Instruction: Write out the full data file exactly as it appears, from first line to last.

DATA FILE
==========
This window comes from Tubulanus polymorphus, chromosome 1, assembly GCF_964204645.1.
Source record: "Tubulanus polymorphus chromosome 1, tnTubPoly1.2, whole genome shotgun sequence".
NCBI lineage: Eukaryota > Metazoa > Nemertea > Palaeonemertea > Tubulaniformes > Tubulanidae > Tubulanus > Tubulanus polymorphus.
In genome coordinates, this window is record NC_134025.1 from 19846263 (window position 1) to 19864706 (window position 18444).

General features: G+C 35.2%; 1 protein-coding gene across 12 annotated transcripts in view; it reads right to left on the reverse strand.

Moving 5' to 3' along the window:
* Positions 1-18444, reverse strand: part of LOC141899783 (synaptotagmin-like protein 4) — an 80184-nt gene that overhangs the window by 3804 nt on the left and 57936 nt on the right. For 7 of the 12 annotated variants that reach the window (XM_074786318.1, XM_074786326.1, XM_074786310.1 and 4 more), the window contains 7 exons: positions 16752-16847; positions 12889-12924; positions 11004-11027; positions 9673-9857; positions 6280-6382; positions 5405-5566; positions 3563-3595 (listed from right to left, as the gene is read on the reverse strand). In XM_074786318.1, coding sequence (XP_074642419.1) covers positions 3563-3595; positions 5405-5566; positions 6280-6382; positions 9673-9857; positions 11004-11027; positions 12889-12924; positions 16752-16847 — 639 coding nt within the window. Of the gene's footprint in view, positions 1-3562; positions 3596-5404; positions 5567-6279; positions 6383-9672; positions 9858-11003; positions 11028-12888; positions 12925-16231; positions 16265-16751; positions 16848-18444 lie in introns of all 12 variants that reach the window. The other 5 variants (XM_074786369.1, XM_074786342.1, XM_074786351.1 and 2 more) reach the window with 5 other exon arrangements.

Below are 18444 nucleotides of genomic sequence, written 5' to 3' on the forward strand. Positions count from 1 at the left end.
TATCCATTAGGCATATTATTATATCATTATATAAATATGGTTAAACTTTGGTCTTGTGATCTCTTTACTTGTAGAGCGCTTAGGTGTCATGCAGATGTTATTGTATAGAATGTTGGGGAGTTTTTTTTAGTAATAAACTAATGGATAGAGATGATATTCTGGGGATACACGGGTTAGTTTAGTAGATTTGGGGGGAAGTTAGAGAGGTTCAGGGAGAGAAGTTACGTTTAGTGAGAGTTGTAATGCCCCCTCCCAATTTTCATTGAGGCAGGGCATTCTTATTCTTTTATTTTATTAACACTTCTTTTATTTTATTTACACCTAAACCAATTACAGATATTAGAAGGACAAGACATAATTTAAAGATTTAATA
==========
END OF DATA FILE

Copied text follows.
This window comes from Tubulanus polymorphus, chromosome 1, assembly GCF_964204645.1.
Source record: "Tubulanus polymorphus chromosome 1, tnTubPoly1.2, whole genome shotgun sequence".
NCBI lineage: Eukaryota > Metazoa > Nemertea > Palaeonemertea > Tubulaniformes > Tubulanidae > Tubulanus > Tubulanus polymorphus.
In genome coordinates, this window is record NC_134025.1 from 19846263 (window position 1) to 19864706 (window position 18444).

General features: G+C 35.2%; 1 protein-coding gene across 12 annotated transcripts in view; it reads right to left on the reverse strand.

Moving 5' to 3' along the window:
* Positions 1-18444, reverse strand: part of LOC141899783 (synaptotagmin-like protein 4) — an 80184-nt gene that overhangs the window by 3804 nt on the left and 57936 nt on the right. For 7 of the 12 annotated variants that reach the window (XM_074786318.1, XM_074786326.1, XM_074786310.1 and 4 more), the window contains 7 exons: positions 16752-16847; positions 12889-12924; positions 11004-11027; positions 9673-9857; positions 6280-6382; positions 5405-5566; positions 3563-3595 (listed from right to left, as the gene is read on the reverse strand). In XM_074786318.1, coding sequence (XP_074642419.1) covers positions 3563-3595; positions 5405-5566; positions 6280-6382; positions 9673-9857; positions 11004-11027; positions 12889-12924; positions 16752-16847 — 639 coding nt within the window. Of the gene's footprint in view, positions 1-3562; positions 3596-5404; positions 5567-6279; positions 6383-9672; positions 9858-11003; positions 11028-12888; positions 12925-16231; positions 16265-16751; positions 16848-18444 lie in introns of all 12 variants that reach the window. The other 5 variants (XM_074786369.1, XM_074786342.1, XM_074786351.1 and 2 more) reach the window with 5 other exon arrangements.

Below are 18444 nucleotides of genomic sequence, written 5' to 3' on the forward strand. Positions count from 1 at the left end.
TATCCATTAGGCATATTATTATATCATTATATAAATATGGTTAAACTTTGGTCTTGTGATCTCTTTACTTGTAGAGCGCTTAGGTGTCATGCAGATGTTATTGTATAGAATGTTGGGGAGTTTTTTTTAGTAATAAACTAATGGATAGAGATGATATTCTGGGGATACACGGGTTAGTTTAGTAGATTTGGGGGGAAGTTAGAGAGGTTCAGGGAGAGAAGTTACGTTTAGTGAGAGTTGTAATGCCCCCTCCCAATTTTCATTGAGGCAGGGCATTCTTATTCTTTTATTTTATTAACACTTCTTTTATTTTATTTACACCTAAACCAATTACAGATATTAGAAGGACAAGACATAATTTAAAGATTTAATA